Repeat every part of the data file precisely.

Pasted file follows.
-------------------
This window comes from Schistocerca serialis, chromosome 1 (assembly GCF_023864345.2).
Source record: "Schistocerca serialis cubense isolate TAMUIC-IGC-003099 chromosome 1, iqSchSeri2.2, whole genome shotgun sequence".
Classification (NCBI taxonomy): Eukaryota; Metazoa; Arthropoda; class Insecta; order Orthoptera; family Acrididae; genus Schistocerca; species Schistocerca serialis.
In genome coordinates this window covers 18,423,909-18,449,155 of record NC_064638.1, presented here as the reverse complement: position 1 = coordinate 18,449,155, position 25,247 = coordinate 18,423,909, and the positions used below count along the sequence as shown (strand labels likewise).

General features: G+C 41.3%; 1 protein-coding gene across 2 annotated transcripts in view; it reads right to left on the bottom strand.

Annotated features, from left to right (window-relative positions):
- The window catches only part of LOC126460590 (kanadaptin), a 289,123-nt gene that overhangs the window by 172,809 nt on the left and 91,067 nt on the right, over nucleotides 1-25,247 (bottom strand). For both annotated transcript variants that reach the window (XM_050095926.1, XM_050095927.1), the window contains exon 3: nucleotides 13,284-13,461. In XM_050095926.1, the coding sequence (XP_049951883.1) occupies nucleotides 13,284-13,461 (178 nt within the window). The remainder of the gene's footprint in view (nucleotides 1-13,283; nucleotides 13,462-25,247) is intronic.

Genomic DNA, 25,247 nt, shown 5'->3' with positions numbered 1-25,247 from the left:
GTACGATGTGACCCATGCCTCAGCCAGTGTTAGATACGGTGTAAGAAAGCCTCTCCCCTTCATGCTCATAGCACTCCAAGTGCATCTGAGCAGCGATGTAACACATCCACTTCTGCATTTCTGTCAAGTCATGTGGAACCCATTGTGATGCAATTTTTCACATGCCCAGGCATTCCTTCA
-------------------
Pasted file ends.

This window comes from Schistocerca serialis, chromosome 1 (assembly GCF_023864345.2).
Source record: "Schistocerca serialis cubense isolate TAMUIC-IGC-003099 chromosome 1, iqSchSeri2.2, whole genome shotgun sequence".
Classification (NCBI taxonomy): Eukaryota; Metazoa; Arthropoda; class Insecta; order Orthoptera; family Acrididae; genus Schistocerca; species Schistocerca serialis.
In genome coordinates this window covers 18,423,909-18,449,155 of record NC_064638.1, presented here as the reverse complement: position 1 = coordinate 18,449,155, position 25,247 = coordinate 18,423,909, and the positions used below count along the sequence as shown (strand labels likewise).

General features: G+C 41.3%; 1 protein-coding gene across 2 annotated transcripts in view; it reads right to left on the bottom strand.

Annotated features, from left to right (window-relative positions):
- The window catches only part of LOC126460590 (kanadaptin), a 289,123-nt gene that overhangs the window by 172,809 nt on the left and 91,067 nt on the right, over nucleotides 1-25,247 (bottom strand). For both annotated transcript variants that reach the window (XM_050095926.1, XM_050095927.1), the window contains exon 3: nucleotides 13,284-13,461. In XM_050095926.1, the coding sequence (XP_049951883.1) occupies nucleotides 13,284-13,461 (178 nt within the window). The remainder of the gene's footprint in view (nucleotides 1-13,283; nucleotides 13,462-25,247) is intronic.

Genomic DNA, 25,247 nt, shown 5'->3' with positions numbered 1-25,247 from the left:
GTACGATGTGACCCATGCCTCAGCCAGTGTTAGATACGGTGTAAGAAAGCCTCTCCCCTTCATGCTCATAGCACTCCAAGTGCATCTGAGCAGCGATGTAACACATCCACTTCTGCATTTCTGTCAAGTCATGTGGAACCCATTGTGATGCAATTTTTCACATGCCCAGGCATTCCTTCA